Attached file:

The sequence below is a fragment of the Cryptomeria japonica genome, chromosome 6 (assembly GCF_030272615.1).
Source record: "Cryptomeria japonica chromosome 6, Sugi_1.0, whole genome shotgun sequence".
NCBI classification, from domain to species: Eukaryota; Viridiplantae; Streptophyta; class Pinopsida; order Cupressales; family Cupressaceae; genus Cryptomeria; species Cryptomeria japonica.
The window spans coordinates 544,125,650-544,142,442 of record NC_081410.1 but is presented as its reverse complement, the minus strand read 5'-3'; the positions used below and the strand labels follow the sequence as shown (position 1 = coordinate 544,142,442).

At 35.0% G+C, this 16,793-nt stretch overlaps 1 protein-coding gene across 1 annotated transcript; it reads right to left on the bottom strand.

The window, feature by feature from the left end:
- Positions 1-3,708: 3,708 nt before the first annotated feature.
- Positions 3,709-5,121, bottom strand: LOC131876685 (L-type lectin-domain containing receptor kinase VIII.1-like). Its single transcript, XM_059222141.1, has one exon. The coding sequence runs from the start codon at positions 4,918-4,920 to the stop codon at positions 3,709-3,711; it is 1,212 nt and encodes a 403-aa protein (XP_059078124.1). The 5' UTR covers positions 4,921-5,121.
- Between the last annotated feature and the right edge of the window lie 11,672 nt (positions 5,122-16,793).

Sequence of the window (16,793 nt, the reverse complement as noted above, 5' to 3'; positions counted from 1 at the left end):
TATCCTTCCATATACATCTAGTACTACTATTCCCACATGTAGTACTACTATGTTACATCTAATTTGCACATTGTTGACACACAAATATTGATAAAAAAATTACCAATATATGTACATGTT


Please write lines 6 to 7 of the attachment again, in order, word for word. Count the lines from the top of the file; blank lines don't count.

The window, feature by feature from the left end:
- Positions 1-3,708: 3,708 nt before the first annotated feature.